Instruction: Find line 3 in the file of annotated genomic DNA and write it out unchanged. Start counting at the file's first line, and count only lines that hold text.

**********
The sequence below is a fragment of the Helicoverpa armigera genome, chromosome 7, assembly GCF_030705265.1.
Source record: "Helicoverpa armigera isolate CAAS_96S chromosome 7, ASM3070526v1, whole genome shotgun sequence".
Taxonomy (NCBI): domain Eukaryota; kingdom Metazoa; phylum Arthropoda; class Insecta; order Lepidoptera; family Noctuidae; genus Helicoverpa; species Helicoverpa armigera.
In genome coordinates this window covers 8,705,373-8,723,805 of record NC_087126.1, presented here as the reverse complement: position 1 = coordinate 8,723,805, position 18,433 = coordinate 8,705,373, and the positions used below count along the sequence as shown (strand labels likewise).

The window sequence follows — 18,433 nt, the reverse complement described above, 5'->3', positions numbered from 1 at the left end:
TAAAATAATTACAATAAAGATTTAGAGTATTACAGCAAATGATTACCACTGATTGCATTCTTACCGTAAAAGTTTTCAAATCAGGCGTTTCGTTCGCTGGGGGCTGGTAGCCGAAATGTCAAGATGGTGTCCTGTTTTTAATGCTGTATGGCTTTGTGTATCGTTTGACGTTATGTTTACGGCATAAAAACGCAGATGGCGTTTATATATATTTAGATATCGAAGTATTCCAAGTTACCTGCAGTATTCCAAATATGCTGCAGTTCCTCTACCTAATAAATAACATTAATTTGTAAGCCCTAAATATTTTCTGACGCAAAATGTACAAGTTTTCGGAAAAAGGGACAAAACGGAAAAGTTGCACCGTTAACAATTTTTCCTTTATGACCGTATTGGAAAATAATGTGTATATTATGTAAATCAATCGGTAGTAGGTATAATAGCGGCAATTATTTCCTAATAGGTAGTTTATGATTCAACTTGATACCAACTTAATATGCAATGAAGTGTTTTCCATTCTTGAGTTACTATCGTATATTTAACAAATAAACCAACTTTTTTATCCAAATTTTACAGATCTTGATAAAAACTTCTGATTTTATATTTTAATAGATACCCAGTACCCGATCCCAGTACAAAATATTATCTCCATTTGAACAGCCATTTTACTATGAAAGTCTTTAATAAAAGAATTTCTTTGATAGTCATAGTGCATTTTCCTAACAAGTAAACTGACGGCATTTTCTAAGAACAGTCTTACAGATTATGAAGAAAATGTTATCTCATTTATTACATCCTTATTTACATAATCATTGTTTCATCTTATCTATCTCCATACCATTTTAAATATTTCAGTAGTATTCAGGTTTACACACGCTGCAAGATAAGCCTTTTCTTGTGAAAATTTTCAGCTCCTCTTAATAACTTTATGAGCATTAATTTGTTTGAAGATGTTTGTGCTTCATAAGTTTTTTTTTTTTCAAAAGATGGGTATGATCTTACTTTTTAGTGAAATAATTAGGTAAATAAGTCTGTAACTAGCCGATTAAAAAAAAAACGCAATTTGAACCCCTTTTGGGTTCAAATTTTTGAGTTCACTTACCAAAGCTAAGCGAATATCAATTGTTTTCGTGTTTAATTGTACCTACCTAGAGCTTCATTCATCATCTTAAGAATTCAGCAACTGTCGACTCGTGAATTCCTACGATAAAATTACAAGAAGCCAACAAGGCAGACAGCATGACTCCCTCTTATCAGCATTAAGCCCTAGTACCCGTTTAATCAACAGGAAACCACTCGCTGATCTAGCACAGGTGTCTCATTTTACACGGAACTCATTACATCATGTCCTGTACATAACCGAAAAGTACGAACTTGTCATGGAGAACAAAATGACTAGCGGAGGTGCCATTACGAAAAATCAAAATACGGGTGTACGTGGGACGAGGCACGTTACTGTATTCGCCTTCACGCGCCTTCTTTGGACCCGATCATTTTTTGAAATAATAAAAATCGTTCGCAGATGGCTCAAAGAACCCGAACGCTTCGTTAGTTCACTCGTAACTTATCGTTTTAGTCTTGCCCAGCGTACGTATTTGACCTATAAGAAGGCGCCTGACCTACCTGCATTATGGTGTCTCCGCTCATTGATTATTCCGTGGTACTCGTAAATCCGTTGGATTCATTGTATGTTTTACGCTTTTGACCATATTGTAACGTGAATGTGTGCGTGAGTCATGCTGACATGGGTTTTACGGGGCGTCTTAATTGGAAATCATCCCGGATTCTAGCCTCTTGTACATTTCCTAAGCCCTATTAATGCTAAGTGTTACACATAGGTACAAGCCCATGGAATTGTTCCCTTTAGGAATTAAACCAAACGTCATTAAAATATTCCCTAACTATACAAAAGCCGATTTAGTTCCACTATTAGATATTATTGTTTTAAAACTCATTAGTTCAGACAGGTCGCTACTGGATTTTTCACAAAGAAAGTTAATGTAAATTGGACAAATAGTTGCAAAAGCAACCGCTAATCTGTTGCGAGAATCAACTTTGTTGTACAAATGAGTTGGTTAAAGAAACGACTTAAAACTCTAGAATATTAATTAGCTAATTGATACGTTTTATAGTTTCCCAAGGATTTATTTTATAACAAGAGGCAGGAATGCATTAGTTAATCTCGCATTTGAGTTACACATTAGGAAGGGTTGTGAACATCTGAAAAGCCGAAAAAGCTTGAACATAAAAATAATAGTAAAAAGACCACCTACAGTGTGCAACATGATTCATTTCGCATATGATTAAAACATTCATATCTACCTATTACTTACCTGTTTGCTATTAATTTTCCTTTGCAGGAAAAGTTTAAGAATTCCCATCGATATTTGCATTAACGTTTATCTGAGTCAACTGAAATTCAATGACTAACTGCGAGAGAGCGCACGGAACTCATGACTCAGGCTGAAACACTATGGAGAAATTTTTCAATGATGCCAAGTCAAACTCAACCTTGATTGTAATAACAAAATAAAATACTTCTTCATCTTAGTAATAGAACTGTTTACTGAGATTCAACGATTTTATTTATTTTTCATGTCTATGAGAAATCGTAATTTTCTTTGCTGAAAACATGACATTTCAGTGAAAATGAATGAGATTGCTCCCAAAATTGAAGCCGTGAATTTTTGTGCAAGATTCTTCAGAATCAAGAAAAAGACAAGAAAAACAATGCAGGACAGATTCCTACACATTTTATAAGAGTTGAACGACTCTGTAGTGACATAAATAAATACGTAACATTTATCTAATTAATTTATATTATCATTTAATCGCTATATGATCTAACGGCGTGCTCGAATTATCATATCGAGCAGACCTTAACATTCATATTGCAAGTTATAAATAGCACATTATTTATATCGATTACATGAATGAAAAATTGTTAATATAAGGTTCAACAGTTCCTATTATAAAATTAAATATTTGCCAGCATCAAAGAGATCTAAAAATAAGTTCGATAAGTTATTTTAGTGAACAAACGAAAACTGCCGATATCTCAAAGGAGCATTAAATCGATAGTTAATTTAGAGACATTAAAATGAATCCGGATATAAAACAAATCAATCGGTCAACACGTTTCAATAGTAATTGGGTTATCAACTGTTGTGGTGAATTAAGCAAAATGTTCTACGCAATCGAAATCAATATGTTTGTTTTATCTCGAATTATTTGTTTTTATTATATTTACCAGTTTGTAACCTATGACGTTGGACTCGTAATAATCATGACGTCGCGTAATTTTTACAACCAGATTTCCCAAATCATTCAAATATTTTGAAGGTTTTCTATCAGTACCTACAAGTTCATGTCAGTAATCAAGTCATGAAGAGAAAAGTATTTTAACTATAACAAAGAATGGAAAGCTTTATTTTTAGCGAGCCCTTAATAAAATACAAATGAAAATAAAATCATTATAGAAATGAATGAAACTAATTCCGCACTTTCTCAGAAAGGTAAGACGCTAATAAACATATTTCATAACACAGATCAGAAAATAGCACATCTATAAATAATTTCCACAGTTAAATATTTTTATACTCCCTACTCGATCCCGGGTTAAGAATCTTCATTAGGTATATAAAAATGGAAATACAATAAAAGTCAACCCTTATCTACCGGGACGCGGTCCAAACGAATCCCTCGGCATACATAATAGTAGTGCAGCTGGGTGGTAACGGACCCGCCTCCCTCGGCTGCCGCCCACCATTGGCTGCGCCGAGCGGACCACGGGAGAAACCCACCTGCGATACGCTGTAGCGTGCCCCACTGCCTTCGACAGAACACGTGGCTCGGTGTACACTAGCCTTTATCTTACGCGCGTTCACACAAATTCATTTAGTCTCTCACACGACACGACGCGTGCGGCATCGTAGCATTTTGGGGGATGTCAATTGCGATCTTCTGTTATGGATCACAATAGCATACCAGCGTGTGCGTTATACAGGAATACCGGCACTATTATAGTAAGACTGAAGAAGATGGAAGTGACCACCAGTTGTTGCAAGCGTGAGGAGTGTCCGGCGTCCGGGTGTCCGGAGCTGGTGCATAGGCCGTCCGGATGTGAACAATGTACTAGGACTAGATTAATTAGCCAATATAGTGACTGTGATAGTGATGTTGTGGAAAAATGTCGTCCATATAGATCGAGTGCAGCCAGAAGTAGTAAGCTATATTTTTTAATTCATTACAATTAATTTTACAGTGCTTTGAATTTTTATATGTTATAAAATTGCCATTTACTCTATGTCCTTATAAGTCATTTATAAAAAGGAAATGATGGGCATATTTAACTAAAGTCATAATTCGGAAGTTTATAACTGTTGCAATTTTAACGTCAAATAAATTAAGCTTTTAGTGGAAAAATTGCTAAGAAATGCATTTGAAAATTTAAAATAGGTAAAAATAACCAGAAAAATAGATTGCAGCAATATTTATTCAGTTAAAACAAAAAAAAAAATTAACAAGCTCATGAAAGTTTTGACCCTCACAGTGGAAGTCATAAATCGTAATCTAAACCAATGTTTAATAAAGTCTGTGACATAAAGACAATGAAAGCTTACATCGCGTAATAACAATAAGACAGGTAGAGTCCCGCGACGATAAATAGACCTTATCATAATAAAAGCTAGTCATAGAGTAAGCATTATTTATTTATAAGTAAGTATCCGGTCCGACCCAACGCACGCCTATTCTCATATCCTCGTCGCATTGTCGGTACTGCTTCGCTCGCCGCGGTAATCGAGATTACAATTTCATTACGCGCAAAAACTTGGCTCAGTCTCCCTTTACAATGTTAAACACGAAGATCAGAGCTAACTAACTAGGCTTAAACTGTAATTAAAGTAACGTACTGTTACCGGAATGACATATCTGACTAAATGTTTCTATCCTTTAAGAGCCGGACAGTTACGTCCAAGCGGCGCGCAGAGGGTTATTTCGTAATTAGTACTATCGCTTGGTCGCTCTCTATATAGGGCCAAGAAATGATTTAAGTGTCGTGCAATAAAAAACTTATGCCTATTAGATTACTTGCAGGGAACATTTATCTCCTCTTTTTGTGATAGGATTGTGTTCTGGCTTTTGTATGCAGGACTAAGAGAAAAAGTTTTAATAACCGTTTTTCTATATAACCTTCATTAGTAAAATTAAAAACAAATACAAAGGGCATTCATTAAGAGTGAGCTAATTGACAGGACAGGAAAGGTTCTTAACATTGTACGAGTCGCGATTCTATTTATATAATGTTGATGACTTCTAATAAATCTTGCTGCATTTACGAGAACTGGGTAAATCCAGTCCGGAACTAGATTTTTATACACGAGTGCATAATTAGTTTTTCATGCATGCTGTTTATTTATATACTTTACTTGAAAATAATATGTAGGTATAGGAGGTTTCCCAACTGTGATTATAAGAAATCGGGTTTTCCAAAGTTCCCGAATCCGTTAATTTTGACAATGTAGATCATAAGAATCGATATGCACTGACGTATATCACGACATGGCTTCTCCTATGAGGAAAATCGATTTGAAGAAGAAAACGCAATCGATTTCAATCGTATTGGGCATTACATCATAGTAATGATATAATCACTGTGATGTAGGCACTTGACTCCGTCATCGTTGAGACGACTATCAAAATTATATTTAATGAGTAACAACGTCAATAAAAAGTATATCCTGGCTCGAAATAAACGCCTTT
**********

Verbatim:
Taxonomy (NCBI): domain Eukaryota; kingdom Metazoa; phylum Arthropoda; class Insecta; order Lepidoptera; family Noctuidae; genus Helicoverpa; species Helicoverpa armigera.